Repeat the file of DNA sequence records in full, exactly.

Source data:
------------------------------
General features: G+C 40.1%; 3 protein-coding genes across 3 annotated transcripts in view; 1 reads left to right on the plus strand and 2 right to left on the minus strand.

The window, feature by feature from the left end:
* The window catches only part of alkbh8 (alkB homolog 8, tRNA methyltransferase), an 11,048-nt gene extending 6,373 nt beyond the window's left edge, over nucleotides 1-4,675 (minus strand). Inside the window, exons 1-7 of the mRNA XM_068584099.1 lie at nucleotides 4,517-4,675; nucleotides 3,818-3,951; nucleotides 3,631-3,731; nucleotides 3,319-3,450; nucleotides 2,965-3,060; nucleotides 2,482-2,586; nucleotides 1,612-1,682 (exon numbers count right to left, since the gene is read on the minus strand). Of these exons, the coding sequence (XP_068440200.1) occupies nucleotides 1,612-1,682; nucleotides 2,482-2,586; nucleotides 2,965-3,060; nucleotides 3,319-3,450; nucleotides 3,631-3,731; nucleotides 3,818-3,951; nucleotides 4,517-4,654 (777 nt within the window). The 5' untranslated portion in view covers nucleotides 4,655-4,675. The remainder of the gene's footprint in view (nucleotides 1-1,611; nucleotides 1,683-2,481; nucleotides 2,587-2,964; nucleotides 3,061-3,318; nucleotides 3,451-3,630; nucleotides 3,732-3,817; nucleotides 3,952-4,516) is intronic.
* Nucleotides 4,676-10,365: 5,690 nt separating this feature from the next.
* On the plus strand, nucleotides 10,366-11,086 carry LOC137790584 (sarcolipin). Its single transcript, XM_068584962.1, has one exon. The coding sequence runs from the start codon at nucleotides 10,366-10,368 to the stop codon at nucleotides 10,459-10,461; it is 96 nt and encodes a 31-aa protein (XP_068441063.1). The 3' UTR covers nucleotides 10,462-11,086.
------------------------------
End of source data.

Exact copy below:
General features: G+C 40.1%; 3 protein-coding genes across 3 annotated transcripts in view; 1 reads left to right on the plus strand and 2 right to left on the minus strand.

The window, feature by feature from the left end:
* The window catches only part of alkbh8 (alkB homolog 8, tRNA methyltransferase), an 11,048-nt gene extending 6,373 nt beyond the window's left edge, over nucleotides 1-4,675 (minus strand). Inside the window, exons 1-7 of the mRNA XM_068584099.1 lie at nucleotides 4,517-4,675; nucleotides 3,818-3,951; nucleotides 3,631-3,731; nucleotides 3,319-3,450; nucleotides 2,965-3,060; nucleotides 2,482-2,586; nucleotides 1,612-1,682 (exon numbers count right to left, since the gene is read on the minus strand). Of these exons, the coding sequence (XP_068440200.1) occupies nucleotides 1,612-1,682; nucleotides 2,482-2,586; nucleotides 2,965-3,060; nucleotides 3,319-3,450; nucleotides 3,631-3,731; nucleotides 3,818-3,951; nucleotides 4,517-4,654 (777 nt within the window). The 5' untranslated portion in view covers nucleotides 4,655-4,675. The remainder of the gene's footprint in view (nucleotides 1-1,611; nucleotides 1,683-2,481; nucleotides 2,587-2,964; nucleotides 3,061-3,318; nucleotides 3,451-3,630; nucleotides 3,732-3,817; nucleotides 3,952-4,516) is intronic.
* Nucleotides 4,676-10,365: 5,690 nt separating this feature from the next.
* On the plus strand, nucleotides 10,366-11,086 carry LOC137790584 (sarcolipin). Its single transcript, XM_068584962.1, has one exon. The coding sequence runs from the start codon at nucleotides 10,366-10,368 to the stop codon at nucleotides 10,459-10,461; it is 96 nt and encodes a 31-aa protein (XP_068441063.1). The 3' UTR covers nucleotides 10,462-11,086.